|Born||in Galesburg, Illinois, USA|
|Died||in Riverside, California, USA (lung cancer)|
|Birth Name||James R. Maley|
Mini Bio (2)
Michael Greer was an actor and comedian. His most famous role was as Queenie, the prison drag queen in Sal Mineo's stage and the Harvey Hart film versions of "Fortune and Men's Eyes" (Fortune and Men's Eyes (1971)), which dealt with sex in prison. Mr. Greer appeared as Don Johnson's friend in the 1960s cult film The Magic Garden of Stanley Sweetheart (1970). That movie was also Don Johnson's big screen debut. Other credits include the B-Movie sex comedy Summer School Teachers (1974) and The Gay Deceivers (1969) about two guys avoiding combat in Vietnam by pretending to be gay. He also had bit parts in the Steve Martin comedy The Lonely Guy (1984) and the Bette Midler vehicle The Rose (1979)
Michael was also famous for his live performances as a comedian. Of particular note was a monologue, as the Mona Lisa, holding a giant gilded frame around himself.
He wrote supplemental material for Debbie Reynolds Vegas act, and was once called in to dub Bette Davis' voice when she refused to loop over scenes.
Greer was somewhat a victim of early "gaysploitation" films. A talented actor, it never occurred to him that once he had turned in solid performances as designated that he would not be allowed to work as much else, partially because no one had done it before.
He is not acknowledged much in gay cinema because of a climate of political correctness. He is probably more accurately remembered by friends, colleagues, and punters that saw his live work, than by Hollywood.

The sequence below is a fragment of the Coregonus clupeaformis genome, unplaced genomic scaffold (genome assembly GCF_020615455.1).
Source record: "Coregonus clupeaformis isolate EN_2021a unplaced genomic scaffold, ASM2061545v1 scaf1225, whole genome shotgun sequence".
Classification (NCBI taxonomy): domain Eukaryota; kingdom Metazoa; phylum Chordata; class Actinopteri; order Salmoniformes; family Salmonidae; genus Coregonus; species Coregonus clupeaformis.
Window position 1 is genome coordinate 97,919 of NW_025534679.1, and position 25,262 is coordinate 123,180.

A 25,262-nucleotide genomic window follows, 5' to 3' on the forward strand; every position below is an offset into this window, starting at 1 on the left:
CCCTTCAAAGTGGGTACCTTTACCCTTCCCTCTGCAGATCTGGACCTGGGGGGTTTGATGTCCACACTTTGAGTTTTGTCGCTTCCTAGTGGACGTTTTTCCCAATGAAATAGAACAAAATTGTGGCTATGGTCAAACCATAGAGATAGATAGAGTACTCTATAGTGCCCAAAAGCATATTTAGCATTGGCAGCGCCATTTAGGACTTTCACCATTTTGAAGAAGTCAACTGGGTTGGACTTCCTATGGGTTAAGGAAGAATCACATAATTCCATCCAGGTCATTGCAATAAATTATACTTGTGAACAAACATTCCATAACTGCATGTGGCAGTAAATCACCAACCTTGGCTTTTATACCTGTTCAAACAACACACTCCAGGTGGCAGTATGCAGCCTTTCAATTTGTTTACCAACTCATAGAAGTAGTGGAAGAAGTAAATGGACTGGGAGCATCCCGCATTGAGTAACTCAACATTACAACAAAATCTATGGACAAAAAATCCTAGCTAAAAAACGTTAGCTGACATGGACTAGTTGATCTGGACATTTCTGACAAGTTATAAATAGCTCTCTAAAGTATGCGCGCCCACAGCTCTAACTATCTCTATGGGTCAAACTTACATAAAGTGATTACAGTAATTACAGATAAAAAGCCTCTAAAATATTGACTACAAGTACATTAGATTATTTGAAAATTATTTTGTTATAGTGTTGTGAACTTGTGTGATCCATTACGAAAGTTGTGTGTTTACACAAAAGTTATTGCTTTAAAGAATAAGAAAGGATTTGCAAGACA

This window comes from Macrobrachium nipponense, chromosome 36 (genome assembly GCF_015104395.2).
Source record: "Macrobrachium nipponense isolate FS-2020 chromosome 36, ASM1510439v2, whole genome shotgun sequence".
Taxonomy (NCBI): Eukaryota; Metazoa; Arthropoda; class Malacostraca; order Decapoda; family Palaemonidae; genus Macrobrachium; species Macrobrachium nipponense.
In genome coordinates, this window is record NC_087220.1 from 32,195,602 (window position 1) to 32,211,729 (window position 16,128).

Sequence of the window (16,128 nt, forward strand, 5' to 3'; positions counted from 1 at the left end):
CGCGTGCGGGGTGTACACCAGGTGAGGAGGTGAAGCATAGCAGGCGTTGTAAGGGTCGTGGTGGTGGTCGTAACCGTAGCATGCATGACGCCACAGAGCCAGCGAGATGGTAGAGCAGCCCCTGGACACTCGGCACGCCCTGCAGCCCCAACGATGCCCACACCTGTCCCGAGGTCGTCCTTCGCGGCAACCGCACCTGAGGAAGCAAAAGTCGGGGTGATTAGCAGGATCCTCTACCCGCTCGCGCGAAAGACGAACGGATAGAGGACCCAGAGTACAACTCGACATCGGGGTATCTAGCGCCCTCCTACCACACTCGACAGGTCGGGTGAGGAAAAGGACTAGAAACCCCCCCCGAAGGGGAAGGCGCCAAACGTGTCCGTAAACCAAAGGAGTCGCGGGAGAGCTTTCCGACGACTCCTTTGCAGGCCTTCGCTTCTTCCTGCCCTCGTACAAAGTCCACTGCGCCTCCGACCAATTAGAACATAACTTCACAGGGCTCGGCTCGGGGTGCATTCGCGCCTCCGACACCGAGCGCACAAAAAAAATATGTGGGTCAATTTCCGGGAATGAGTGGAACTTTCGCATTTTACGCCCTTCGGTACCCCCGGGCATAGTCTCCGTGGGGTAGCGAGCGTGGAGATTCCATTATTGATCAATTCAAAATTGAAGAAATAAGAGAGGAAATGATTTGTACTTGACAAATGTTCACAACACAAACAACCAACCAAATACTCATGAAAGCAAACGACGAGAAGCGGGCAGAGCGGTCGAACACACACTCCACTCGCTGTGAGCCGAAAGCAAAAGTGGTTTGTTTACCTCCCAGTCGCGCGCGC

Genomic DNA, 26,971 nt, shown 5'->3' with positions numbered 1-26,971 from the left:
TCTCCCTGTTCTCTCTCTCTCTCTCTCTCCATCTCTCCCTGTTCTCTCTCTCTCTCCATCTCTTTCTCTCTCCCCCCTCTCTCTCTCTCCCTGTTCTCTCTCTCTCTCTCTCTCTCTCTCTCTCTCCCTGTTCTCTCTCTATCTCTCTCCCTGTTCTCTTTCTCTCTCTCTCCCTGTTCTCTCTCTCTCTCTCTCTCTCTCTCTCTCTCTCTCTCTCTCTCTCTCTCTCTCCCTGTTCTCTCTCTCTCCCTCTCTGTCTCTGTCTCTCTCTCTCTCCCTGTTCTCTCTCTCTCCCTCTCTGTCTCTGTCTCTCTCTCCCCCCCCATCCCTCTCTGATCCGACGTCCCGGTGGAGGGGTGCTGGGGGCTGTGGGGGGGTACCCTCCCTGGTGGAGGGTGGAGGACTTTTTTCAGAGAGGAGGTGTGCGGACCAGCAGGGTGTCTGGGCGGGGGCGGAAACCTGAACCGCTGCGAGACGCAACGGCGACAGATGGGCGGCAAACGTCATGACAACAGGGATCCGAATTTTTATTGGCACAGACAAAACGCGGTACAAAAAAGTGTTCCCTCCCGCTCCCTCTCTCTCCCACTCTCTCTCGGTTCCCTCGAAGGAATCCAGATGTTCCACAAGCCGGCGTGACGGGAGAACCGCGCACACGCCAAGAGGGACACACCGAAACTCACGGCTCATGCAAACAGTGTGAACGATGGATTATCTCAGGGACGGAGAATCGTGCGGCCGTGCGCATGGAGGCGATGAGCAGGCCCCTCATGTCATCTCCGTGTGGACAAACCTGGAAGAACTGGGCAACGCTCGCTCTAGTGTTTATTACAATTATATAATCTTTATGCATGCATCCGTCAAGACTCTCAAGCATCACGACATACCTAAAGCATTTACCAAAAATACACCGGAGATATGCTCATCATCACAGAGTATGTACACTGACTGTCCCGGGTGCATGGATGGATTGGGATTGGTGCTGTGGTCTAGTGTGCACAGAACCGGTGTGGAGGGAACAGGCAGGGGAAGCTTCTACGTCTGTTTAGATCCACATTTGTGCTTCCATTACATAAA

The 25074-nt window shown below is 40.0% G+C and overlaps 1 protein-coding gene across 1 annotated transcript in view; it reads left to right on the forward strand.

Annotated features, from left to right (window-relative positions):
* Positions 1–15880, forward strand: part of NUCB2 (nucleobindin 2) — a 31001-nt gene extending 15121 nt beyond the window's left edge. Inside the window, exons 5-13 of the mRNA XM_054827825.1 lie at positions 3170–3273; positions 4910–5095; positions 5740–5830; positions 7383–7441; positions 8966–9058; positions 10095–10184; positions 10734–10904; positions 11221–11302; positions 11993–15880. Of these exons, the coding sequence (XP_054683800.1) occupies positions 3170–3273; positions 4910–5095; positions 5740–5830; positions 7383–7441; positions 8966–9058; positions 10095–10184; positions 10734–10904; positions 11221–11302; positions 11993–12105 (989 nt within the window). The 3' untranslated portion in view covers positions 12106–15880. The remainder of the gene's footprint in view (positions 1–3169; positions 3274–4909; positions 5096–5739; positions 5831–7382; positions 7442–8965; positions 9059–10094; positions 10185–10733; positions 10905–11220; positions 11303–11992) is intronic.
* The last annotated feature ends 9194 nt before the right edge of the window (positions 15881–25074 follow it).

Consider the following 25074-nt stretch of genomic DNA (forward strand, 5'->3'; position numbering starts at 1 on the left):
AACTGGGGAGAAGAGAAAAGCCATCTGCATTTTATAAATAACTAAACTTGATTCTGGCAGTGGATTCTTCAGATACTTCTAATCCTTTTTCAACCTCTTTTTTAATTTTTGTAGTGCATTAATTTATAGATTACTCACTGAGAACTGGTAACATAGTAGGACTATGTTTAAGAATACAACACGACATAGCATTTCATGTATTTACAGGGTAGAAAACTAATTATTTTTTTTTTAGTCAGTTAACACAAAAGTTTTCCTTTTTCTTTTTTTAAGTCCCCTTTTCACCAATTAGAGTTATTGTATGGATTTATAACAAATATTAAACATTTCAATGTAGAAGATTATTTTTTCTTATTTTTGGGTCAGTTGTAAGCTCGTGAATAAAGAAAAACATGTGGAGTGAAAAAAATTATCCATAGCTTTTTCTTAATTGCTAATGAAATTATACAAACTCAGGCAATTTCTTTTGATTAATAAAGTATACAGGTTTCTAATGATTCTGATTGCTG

- IMDb Mini Biography By: Mark Davis user markdcomic
Michael Greer performed with a comedy troupe named 'Jack and the Jiants' in the early sixties. He moved to San Francisco in 1967 and headlined at The Purple Onion II on Broadway. He toured his one-man show in the 80s appearing regularly in Provincetown, the Russian River in California as well as San Francisco and Los Angeles.
- IMDb Mini Biography By: Jim Schultz
Once, while appearing at The Hayloft in Studio City, California, he asked that all the lights be turned out, and he launched into an impression of Billie Holiday singing "My Man" that was eerily accurate. He wanted the lights out, he said, because he thought it would be too distracting to hear the voice of a small black woman coming out of the body of a very tall white man.
He spoke very proudly of his role in "The Gay Deceivers". He said he played his character "like Eve Arden on acid". He was particularly proud that his character was one of the first gay characters in mainstream cinema who was neither killed nor disgraced nor committed suicide, but instead had a hand in helping the protagonist. He also said that the costume department had turned the costume party scene into something very unflattering, and that he spent a good bit of time early that day bringing the costumes down to a more believable level.